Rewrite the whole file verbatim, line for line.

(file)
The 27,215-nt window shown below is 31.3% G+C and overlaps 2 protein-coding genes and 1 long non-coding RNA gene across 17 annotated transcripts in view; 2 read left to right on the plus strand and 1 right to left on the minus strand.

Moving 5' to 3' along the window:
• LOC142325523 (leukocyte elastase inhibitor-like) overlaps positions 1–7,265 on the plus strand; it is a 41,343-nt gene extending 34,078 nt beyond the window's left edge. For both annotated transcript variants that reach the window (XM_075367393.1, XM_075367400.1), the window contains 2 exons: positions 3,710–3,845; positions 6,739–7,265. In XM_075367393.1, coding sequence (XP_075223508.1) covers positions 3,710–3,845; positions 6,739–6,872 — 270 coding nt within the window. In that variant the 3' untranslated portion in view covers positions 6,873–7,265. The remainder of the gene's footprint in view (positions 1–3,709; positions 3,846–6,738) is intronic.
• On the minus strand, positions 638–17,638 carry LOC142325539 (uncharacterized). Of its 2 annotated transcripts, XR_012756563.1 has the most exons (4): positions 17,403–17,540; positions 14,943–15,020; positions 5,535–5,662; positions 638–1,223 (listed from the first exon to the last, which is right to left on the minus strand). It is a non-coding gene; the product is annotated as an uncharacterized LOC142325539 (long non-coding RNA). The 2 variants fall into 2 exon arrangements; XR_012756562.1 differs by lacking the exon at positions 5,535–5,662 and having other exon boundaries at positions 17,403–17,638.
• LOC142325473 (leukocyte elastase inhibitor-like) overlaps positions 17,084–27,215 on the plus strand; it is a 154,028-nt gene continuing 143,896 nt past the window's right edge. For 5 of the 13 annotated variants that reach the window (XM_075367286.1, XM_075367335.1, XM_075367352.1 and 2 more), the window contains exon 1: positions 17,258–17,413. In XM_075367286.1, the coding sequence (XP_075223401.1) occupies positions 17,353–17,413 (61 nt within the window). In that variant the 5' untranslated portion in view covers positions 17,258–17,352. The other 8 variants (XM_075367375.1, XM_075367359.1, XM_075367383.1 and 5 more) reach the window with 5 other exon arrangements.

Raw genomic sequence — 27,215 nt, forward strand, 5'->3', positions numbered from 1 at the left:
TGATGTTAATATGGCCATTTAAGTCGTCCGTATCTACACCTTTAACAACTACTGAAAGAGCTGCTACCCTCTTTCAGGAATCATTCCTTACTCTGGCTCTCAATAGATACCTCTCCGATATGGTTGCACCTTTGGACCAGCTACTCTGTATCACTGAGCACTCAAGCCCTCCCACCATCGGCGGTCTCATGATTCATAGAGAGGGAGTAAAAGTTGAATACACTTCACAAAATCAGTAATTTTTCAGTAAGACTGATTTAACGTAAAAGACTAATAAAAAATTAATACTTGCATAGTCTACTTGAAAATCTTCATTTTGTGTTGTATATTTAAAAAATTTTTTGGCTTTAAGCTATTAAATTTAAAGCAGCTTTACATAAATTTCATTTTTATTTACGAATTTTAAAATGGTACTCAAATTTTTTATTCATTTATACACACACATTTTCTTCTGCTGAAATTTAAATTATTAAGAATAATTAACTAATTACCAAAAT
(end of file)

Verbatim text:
The 27,215-nt window shown below is 31.3% G+C and overlaps 2 protein-coding genes and 1 long non-coding RNA gene across 17 annotated transcripts in view; 2 read left to right on the plus strand and 1 right to left on the minus strand.

Moving 5' to 3' along the window:
• LOC142325523 (leukocyte elastase inhibitor-like) overlaps positions 1–7,265 on the plus strand; it is a 41,343-nt gene extending 34,078 nt beyond the window's left edge. For both annotated transcript variants that reach the window (XM_075367393.1, XM_075367400.1), the window contains 2 exons: positions 3,710–3,845; positions 6,739–7,265. In XM_075367393.1, coding sequence (XP_075223508.1) covers positions 3,710–3,845; positions 6,739–6,872 — 270 coding nt within the window. In that variant the 3' untranslated portion in view covers positions 6,873–7,265. The remainder of the gene's footprint in view (positions 1–3,709; positions 3,846–6,738) is intronic.
• On the minus strand, positions 638–17,638 carry LOC142325539 (uncharacterized). Of its 2 annotated transcripts, XR_012756563.1 has the most exons (4): positions 17,403–17,540; positions 14,943–15,020; positions 5,535–5,662; positions 638–1,223 (listed from the first exon to the last, which is right to left on the minus strand). It is a non-coding gene; the product is annotated as an uncharacterized LOC142325539 (long non-coding RNA). The 2 variants fall into 2 exon arrangements; XR_012756562.1 differs by lacking the exon at positions 5,535–5,662 and having other exon boundaries at positions 17,403–17,638.
• LOC142325473 (leukocyte elastase inhibitor-like) overlaps positions 17,084–27,215 on the plus strand; it is a 154,028-nt gene continuing 143,896 nt past the window's right edge. For 5 of the 13 annotated variants that reach the window (XM_075367286.1, XM_075367335.1, XM_075367352.1 and 2 more), the window contains exon 1: positions 17,258–17,413. In XM_075367286.1, the coding sequence (XP_075223401.1) occupies positions 17,353–17,413 (61 nt within the window). In that variant the 5' untranslated portion in view covers positions 17,258–17,352. The other 8 variants (XM_075367375.1, XM_075367359.1, XM_075367383.1 and 5 more) reach the window with 5 other exon arrangements.

Raw genomic sequence — 27,215 nt, forward strand, 5'->3', positions numbered from 1 at the left:
TGATGTTAATATGGCCATTTAAGTCGTCCGTATCTACACCTTTAACAACTACTGAAAGAGCTGCTACCCTCTTTCAGGAATCATTCCTTACTCTGGCTCTCAATAGATACCTCTCCGATATGGTTGCACCTTTGGACCAGCTACTCTGTATCACTGAGCACTCAAGCCCTCCCACCATCGGCGGTCTCATGATTCATAGAGAGGGAGTAAAAGTTGAATACACTTCACAAAATCAGTAATTTTTCAGTAAGACTGATTTAACGTAAAAGACTAATAAAAAATTAATACTTGCATAGTCTACTTGAAAATCTTCATTTTGTGTTGTATATTTAAAAAATTTTTTGGCTTTAAGCTATTAAATTTAAAGCAGCTTTACATAAATTTCATTTTTATTTACGAATTTTAAAATGGTACTCAAATTTTTTATTCATTTATACACACACATTTTCTTCTGCTGAAATTTAAATTATTAAGAATAATTAACTAATTACCAAAAT